III. When Will the Plan Arrive?

According to CEO Sherman, ISPs will begin to implement the plan on July 12.  Thus far Comcast, Verizon Wireless, and Time Warner Cable are the only confirmed participants.  

It may take up to a year for the monitoring system to be fully in place and for threats to begin, he states, commenting, "Each ISP has to develop their infrastructure for automating the system.  [This is needed] for establishing the database so they can keep track of repeat infringers, so they know that this is the first notice or the third notice. Every ISP has to do it differently depending on the architecture of its particular network. Some are nearing completion and others are a little further from completion."

According to the RIAA, the threats to filesharers will operate on the "graduated response" principle (which elsewhere has been referred to as a "three strikes" plan or President Obama's proposed "six strikes" plan).  On the first incident customers will be sent a warning email, which requests they confirm that they received the notice.

If the system detects them to be sharing more times, they will face increasing action, including possible cancellation of their service or throttling.  Given how contract law works in America, it is possible that customers in yearly contracts could be obligated to continue to pay for the services they are no longer receiving.

The big question, with respect to how much backlash the proposal will create, will be accuracy.

If Comcast, et al. start sending threats to non-pirate customers (for example World of Warcraft patches are delivered via P2P and many artists distribute free -- and legal -- music via P2P as a promotional tool), it could turn into a massive embarrassment.

The black mark of a false positive could lead subscribers to abandon an ISP in mass.

In that regard the ISPs are playing with fire, to an extent, and could get burned.  However, the potential damage may be mitigated by the fact that these same ISPs enjoy a collective monopoly on high-speeds services in many regions.  In other words, even if they're all operating in an abusive manner, customers may have no other options in the area.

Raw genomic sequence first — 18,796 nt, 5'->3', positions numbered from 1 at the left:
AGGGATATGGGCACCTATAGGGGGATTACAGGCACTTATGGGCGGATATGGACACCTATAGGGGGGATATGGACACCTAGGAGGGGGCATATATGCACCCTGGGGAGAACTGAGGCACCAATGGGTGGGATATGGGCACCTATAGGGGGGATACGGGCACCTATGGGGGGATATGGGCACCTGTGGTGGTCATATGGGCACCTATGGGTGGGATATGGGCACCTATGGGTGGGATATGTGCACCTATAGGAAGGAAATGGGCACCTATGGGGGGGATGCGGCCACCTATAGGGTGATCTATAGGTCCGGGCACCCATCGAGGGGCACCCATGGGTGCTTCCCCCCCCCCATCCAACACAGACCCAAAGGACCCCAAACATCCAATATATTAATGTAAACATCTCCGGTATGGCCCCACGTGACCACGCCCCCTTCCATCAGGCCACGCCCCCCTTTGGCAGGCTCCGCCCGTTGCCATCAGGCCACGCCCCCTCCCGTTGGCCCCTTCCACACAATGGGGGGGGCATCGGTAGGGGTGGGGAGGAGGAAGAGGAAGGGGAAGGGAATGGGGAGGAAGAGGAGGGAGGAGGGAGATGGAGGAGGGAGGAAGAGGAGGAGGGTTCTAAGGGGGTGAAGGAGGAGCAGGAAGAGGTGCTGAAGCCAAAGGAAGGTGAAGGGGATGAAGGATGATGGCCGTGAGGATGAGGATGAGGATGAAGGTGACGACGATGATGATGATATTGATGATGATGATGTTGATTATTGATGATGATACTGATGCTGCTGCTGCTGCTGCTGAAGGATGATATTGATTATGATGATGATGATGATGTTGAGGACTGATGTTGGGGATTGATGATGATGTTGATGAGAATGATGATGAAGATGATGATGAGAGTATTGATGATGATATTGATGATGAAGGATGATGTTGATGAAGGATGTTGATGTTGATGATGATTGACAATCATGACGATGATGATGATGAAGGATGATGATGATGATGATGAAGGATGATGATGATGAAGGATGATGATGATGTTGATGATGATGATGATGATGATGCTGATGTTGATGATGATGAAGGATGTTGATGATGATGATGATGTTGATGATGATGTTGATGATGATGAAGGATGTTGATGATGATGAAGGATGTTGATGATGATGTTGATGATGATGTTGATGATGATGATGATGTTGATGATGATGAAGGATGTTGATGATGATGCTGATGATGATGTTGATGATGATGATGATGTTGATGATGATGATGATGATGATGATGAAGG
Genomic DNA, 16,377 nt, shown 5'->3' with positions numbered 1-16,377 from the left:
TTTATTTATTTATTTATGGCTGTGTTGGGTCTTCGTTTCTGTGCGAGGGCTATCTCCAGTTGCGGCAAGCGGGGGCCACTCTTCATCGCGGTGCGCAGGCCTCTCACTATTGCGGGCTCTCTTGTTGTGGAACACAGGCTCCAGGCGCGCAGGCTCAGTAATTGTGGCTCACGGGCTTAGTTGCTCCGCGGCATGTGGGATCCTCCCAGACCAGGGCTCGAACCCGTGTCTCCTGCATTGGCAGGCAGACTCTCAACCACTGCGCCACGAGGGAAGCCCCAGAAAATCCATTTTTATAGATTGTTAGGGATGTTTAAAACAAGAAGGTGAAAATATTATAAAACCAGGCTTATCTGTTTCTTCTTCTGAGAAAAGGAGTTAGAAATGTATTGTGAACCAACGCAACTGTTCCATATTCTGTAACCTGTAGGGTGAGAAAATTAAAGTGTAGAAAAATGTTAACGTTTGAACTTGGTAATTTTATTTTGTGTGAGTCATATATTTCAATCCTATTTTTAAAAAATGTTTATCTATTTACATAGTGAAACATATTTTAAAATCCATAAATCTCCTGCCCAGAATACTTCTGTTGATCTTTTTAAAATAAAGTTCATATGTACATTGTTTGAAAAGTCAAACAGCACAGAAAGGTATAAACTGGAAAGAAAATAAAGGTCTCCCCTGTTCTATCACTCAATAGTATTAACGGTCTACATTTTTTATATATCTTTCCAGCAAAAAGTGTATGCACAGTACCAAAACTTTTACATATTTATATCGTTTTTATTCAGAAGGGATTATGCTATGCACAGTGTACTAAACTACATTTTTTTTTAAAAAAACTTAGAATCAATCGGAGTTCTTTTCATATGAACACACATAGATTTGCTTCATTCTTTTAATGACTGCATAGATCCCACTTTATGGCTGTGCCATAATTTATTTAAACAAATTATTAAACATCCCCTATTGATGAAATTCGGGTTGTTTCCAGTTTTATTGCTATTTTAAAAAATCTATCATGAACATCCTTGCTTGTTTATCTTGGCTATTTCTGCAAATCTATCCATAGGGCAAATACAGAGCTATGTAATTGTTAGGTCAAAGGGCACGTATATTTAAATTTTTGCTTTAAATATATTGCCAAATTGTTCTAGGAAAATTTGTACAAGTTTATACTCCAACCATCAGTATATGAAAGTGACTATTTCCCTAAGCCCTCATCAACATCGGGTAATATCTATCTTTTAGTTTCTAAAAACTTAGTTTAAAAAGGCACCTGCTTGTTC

Still customers have a powerful equalizer in the class action lawsuit.  If the ISPs do act abusively, regardless of competition or the lack thereof, users could punish them if they can find a sympathetic court that's willing to give them a fair trial.

Comcast
Customers have already punished Comcast with one successful multi-million dollar class action lawsuit for improper throttling. [Image Source: David Jacobs]

For now the ISP-partnered effort is the RIAA and Motion Picture Association of America's (MPAA) best hope at dramatically cutting into U.S. piracy, given that public animosity has sunk their recent "Stop Online Piracy Act" and "Protect Intellectual Property Act" in the House and Senate.

The RIAA and MPAA are selling them on the promise of reduced bandwidth and higher profits.  However, the ISPs should beware this deal with the devil -- if they botch their new job as "copyright cops", it could cost them dearly.

Source: CNET



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Why are the ISPs Cooperating?
By kb9fcc on 3/16/2012 1:32:20 PM , Rating: 4
That's an easy one. Because two of the three have strong ties back into the media (music/movie/etc.) industry. And all of them are or want to be content providers of the same. So, of course they're going to roll over to the RIAA.




RE: Why are the ISPs Cooperating?
By Reclaimer77 on 3/16/12, Rating: -1
RE: Why are the ISPs Cooperating?
By kmmatney on 3/16/2012 3:36:47 PM , Rating: 2